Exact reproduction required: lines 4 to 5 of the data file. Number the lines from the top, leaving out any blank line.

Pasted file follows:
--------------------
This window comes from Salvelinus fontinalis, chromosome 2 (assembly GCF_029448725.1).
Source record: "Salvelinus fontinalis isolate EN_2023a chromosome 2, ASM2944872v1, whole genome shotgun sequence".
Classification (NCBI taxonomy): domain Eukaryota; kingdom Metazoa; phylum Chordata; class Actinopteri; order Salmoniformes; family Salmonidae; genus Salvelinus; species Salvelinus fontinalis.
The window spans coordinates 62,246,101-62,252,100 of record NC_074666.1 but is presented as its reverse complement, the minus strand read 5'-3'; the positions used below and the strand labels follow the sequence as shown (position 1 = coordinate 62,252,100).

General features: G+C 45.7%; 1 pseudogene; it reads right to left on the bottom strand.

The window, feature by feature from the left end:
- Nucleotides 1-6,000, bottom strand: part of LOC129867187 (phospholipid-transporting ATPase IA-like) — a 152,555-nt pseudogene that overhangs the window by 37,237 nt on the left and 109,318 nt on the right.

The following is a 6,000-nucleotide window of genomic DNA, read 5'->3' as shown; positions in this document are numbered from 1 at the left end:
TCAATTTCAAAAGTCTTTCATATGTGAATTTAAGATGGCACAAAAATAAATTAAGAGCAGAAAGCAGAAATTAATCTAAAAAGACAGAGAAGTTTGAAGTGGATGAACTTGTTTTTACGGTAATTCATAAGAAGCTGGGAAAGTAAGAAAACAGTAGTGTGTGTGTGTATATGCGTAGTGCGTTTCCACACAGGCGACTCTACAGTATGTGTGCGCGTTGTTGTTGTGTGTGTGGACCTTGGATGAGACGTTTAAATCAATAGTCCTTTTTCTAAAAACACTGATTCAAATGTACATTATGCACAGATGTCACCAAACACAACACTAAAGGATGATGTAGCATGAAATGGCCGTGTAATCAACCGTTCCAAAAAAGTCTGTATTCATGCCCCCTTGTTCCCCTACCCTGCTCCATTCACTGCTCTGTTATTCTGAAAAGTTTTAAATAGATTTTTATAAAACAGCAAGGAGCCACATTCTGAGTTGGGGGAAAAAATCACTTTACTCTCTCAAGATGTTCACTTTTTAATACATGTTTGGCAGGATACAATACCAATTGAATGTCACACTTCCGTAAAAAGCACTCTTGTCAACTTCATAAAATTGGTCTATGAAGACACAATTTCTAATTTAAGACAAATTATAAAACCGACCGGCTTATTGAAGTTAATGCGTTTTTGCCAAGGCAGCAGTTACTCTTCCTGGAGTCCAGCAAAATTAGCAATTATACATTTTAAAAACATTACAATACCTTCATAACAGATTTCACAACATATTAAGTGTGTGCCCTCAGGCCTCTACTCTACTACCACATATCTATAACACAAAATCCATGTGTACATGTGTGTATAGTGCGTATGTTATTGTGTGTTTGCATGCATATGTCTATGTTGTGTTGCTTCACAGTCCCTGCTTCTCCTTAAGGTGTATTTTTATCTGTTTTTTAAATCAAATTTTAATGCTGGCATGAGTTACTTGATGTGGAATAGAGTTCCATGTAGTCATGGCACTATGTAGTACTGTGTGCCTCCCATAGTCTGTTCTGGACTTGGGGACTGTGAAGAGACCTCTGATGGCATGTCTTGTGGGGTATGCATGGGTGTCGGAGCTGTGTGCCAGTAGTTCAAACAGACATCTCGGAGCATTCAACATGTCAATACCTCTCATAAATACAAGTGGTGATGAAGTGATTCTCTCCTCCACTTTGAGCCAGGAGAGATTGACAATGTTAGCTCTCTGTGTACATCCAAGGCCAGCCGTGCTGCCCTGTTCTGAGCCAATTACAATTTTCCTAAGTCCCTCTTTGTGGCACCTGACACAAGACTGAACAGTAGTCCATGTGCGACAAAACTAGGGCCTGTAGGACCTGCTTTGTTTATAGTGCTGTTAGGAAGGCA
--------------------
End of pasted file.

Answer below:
The window spans coordinates 62,246,101-62,252,100 of record NC_074666.1 but is presented as its reverse complement, the minus strand read 5'-3'; the positions used below and the strand labels follow the sequence as shown (position 1 = coordinate 62,252,100).

General features: G+C 45.7%; 1 pseudogene; it reads right to left on the bottom strand.